Researchers from the Duke Human Vaccine Institute (DHVI) and the University of North Carolina at Chapel Hill (UNC-Chapel Hill) found the proverbial needle in the haystack when they discovered an antibody that limits the severity of infections from a variety of coronaviruses, including those that cause COVID-19 as well as the original SARS. They reported their findings in Science Translational Medicine late last year.
“This antibody has the potential to be a therapeutic for the current epidemic,” said co-senior author Barton Haynes, Director of DHVI. “It could also be available for future outbreaks, if or when other coronaviruses jump from their natural animal hosts to humans.”
Haynes and his team at DHVI isolated the antibody after analysing the blood from a patient who had been infected with SARS-CoV-1—the virus responsible for the SARS outbreak back in 2003—and the blood of a current COVID-19 patient.
Studying the different antibodies that these patients generated in response to the two coronaviruses, the researchers focused on those that attached to binding sites on the surface of the virus that did not change, even as the viruses mutated. They found 1,700 antibodies that had the potential to be highly effective across different lineages of coronaviruses.
It was only after painstakingly sifting through these antibodies one by one that the Duke researchers whittled their list down to 50 antibodies that had the ability to bind to both the SARS-CoV-1 virus as well as SARS-CoV-2. Upon further investigation, they discovered that one of these cross-binding antibodies was especially potent and could bind to a multitude of animal coronaviruses in addition to the two human-infecting pathogens.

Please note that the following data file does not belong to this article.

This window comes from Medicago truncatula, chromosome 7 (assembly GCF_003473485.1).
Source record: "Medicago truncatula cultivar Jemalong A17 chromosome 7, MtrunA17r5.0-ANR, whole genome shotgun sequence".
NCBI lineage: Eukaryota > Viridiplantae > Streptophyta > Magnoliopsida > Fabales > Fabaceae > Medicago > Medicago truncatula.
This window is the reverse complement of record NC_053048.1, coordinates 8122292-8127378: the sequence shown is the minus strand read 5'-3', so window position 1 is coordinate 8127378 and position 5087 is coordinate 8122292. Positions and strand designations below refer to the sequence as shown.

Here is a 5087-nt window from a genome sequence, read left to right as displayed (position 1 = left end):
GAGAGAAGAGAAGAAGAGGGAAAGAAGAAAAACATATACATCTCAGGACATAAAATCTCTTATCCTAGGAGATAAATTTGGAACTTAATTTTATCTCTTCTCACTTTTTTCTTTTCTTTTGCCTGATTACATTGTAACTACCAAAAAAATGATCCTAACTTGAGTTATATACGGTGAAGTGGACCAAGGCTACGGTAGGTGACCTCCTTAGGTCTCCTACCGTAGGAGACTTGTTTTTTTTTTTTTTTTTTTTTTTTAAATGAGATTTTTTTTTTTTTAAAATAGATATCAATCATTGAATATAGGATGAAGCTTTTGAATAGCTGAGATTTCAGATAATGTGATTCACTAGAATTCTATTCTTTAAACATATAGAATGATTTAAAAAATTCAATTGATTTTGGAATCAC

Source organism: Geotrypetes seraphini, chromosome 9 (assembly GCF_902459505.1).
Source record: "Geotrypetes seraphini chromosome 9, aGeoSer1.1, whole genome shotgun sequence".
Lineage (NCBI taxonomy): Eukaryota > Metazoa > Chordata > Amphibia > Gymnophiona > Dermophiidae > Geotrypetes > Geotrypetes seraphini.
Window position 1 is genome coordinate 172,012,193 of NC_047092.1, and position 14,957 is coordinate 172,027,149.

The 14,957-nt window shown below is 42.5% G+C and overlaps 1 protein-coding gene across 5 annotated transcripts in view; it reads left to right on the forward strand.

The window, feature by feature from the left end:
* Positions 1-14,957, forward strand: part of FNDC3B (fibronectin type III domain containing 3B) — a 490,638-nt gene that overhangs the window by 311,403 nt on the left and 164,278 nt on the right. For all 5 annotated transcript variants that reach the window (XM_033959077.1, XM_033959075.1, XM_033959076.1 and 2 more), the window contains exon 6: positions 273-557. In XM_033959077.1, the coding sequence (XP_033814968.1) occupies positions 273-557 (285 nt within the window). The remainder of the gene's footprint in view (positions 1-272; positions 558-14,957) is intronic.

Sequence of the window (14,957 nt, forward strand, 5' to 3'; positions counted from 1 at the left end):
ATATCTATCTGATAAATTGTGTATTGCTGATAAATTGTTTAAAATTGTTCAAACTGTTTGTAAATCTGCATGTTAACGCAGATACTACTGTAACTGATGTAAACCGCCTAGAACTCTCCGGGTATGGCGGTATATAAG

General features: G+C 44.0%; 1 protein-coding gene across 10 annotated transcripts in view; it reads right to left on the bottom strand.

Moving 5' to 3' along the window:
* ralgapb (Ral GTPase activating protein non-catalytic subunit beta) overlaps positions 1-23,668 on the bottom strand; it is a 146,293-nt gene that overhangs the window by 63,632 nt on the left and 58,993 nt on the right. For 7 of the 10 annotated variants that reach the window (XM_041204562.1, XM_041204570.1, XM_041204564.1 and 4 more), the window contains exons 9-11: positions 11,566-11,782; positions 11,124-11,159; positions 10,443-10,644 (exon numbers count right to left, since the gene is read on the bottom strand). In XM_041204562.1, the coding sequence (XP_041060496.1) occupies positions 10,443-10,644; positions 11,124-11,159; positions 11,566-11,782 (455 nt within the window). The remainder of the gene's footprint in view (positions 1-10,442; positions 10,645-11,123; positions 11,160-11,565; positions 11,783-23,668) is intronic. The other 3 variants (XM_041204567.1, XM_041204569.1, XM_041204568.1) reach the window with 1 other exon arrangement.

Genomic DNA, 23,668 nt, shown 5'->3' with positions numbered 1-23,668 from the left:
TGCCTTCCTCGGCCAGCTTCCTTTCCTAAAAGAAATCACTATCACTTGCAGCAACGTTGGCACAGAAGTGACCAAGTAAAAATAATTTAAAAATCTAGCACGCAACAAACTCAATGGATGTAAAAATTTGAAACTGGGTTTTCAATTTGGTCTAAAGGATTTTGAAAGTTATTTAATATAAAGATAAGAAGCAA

“This antibody binds to the coronavirus at a location that is conserved across numerous mutations and variations,” Haynes said. “As a result, it can neutralise a wide range of coronaviruses.”
With the antibody isolated, that’s when the researchers at UNC came into play with their expertise in animal coronaviruses. The UNC team, led by co-senior author Ralph Baric, a professor of epidemiology at UNC Gillings School of Global Public Health, tested the antibody in an animal model to determine whether it could effectively block infections or minimise the infections that occurred.
To the team’s amazement, they found that the antibody could do both. When given before an infection, the antibody provided protection from developing SARS, COVID-19 and the variants of SARS-CoV-2, along with many animal coronaviruses that have the potential to cause human pandemics.
“The findings provide a template for the rational design of universal vaccine strategies that are variant-proof and provide broad protection from known and emerging coronaviruses,” Baric said.
When the antibody was given after an infection occurred, the researchers also observed that the frequency and severity of lung symptoms was reduced.
“The therapeutic activity even after mice were infected suggests that this could be a treatment deployed in the current pandemic but also stockpiled to prevent the spread of a future outbreak or epidemic with a SARS-related virus,” said co-lead author David Martinez, a post-doctoral researcher in the Department of Epidemiology at UNC’s Gillings School.
This is but the latest discovery from scientists’ quest to find a dream vaccine. In the pursuit of a pan-coronavirus vaccine, Haynes and his team found a receptor-binding domain site that made SARS-CoV-2, its circulating variants and other SARS-related bat viruses highly vulnerable to cross-neutralising antibodies, while at Duke-NUS, Professor Wang Linfa and collaborators identified a neutralising antibody with the power to block infection not just from a variety of SARS-causing beta-coronaviruses.
And all of them share a common goal: to prevent future coronaviruses, such as SARS-CoV-3 and even SARS-CoV-4.
Adapted by Dionne Seah from Duke, UNC-Chapel Hill Scientists Identify New Antibody For COVID-19 and Variants